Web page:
Description: Cutaway electro-acoustic guitar. Made in Indonesia.
Price: £329; hard case, £109
Contact: Yamaha Europe – 0844 811 1116 – uk.yamaha.com
With a quarter of a century of service under its belt, the Yamaha APX must now be one of the most-gigged guitar designs on the planet. The current line-up is based around four main models, the APX1200, the APX 1000, the APX700 and, sitting proudly in the ‘most affordable’ slot, this APX500II (its sister model, the APX500FM, has a flamed maple top). This latest version has undergone a number of tweaks including a new preamp, a new pickup, a trussrod redesign and a slight change in trim.
Affordable it may be, but this all-laminated guitar makes a great first impression. Take that finish on the spruce top, what Yamaha calls ‘old violin sunburst’; it’s beautifully done, and wouldn’t look amiss on a high-end ES-335 (if sunburst isn’t your thing then you’ve got five others to pick from including natural, metallic red, black, vintage white and oriental blue burst). The back and sides – made of a veneer of nato over meranti – have been stained a very dark brown, with hardly any grain visible, and the body finish is gloss all over (the headstock is also gloss, and faced in black, which is a recent change). Cream plastic binding surrounds the top, back, and fingerboard; the headstock is unbound.
The familiar raised plastic soundhole ring is still in place, and it’s decorated by four stylish pearloid inlays that give a very swooshy look. The bridge is rosewood to match the fingerboard, designed with a slightly curving front edge, and it holds a plastic saddle with basic compensation and six black plastic bridgepins with white dots.
The neck is now built so that trussrod adjustment takes place through the soundhole. The neck is nato, dark-stained to match the back and sides, with a slightly rough-feeling ‘natural’ satin finish. For us, the neck profile is one of the best things about the APX500II; slim and rounded, it’s electric-comfortable. Playability is very good, and much helped by the medium 634mm/25″ scale length, and the action at the nut is really good for a guitar in this price range. There’s no need for any work at all, really, and the chunky Grover-alike chrome machineheads do an excellent job. There’s also a second strap button located on the tip of the heel – a position which tends to tip the guitar slightly, and being super-light the APX also dives a little, but a little forearm pressure keeps everything in place.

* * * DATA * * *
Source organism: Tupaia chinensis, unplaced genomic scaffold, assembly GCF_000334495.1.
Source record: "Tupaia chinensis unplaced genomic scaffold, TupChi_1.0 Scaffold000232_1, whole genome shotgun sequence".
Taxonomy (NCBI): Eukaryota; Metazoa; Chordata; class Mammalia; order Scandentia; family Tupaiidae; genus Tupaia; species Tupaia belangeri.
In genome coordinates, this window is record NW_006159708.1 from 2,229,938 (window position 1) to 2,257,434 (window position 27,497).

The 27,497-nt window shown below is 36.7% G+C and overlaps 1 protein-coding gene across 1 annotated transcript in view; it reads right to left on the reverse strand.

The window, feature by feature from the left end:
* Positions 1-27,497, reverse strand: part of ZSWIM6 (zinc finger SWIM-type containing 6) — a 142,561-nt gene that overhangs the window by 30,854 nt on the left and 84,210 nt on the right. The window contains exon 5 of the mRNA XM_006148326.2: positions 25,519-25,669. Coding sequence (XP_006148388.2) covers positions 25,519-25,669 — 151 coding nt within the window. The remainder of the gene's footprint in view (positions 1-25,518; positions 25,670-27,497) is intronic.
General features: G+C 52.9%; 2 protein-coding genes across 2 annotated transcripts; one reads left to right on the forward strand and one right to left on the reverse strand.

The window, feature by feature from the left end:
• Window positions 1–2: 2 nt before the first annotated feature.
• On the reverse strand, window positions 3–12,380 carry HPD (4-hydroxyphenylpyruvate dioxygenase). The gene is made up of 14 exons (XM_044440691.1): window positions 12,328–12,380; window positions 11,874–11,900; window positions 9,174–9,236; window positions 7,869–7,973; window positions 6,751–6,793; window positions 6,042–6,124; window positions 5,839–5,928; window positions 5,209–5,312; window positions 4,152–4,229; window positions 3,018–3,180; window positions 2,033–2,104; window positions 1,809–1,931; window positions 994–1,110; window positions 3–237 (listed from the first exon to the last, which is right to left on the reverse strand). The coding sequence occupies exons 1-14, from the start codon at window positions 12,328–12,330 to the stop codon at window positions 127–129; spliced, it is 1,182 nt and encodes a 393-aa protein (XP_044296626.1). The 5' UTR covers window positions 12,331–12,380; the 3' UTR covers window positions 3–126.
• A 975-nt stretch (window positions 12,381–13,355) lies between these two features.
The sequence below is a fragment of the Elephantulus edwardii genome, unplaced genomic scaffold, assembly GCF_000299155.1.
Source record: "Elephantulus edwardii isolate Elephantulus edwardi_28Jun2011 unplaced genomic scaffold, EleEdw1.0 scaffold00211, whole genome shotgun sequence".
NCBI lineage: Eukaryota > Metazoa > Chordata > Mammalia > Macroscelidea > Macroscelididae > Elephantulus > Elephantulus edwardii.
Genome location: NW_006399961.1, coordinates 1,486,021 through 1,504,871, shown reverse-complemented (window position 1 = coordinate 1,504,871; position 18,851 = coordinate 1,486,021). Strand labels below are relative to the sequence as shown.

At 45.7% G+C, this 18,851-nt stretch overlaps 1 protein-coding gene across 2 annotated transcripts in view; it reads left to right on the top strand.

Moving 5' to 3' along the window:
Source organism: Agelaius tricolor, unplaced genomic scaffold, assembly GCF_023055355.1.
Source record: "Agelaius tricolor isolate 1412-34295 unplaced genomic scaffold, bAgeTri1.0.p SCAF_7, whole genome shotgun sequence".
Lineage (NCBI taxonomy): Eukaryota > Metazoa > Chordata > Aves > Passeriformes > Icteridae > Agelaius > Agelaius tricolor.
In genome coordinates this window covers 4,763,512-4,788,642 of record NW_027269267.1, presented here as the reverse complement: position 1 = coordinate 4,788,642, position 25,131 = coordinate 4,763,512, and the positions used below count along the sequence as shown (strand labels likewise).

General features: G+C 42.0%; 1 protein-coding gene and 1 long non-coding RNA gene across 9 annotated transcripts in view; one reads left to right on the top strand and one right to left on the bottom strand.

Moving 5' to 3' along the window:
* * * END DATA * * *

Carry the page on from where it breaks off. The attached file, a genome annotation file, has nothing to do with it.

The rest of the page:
There are two main criticisms. Firstly, though the string spacing at the nut is 36mm with an overall nut width of 43mm, which is fine, string spacing at the bridge is a mere 50mm. That’s extremely narrow even by Yamaha’s usual close-spaced standards, so this guitar would be a challenging fingerpicker for those with the most spindly of digits (for strumming, on the other hand, it’s fine). Also, although the action is nicely playable, the neck angle is on the low side, so if you wanted to get a near-electric action – something you might well want to do on a guitar of this type – then you would end up with mighty little saddle left, and that might be a concern long-term.
The pickup and preamp has always been a big APX selling point and this model now comes with six piezo elements instead of a continuous strip, while the quick-change spring-loaded battery drawer on the upper treble side now takes not a 9v but two 1.5v AA’s, so you could use rechargeables. The output jack is integral with the endpin. The System 65 preamp comes with a redesigned control panel with a volume rotary and three tiny centre-detented rotaries for Bass, Mid and Treble, plus a slider to control the range of the Mid pot. There’s also an effective push-button tuner, with dimming ‘sharp’ and ‘flat’ arrows leading you to an ‘in tune’ green dot. Oddly, when plugged in, the tuner does not mute the output, which is a little hard to understand.
Taking the APX500II’s electro side first, the System 65 delivers really excellent string balance and sweetly-graduated controls. There’s a perfect amount of gain on tap and well-chosen control over the mids, without any horrid-sounding extremes in terms of treble or bass. It doesn’t sound very piezo-y or elasticky at all, just smooth and rich, with pleasingly full trebles. You could take this guitar straight onstage the day you bought it and get a workable sound without any worries at all.
With its 87mm/3.5″ deep body and laminated spruce top the APX500 is never going to win a campfire guitar/banjo throwdown in the pure volume stakes, but we like the way it delivers. It’s very scooped, with a hint of travel-guitar boxiness, and it’s also pretty forward-sounding on the plain strings, but there’s a sweet warmth and elasticity to the overall attack – an almost jazzy tonality – that lends itself well to single-string work as well as comped chords. Strumming sounds predictably bright, but controlled.
The APX500II is such a well-balanced package. It’s a bit like turning up at a car hire place and being given the keys to a Ford Focus; it’ll handle well, go well, nothing will annoy you, and you’ll have a fine holiday. The Yamaha’s neck is a real sweetie and the body and ergonomics are comfy, the pickup sounds very good and is exceptionally even in response, while the controls are well-attenuated for the real world. As ever with the APX line this guitar hangs its hat slightly on the ‘electric’ end of the acoustic-electric spectrum, but the unplugged sound – though scooped and none too loud – is pretty pleasing. Just make sure you can cope with the close string spacing at the bridge, and then go ahead and buy with confidence.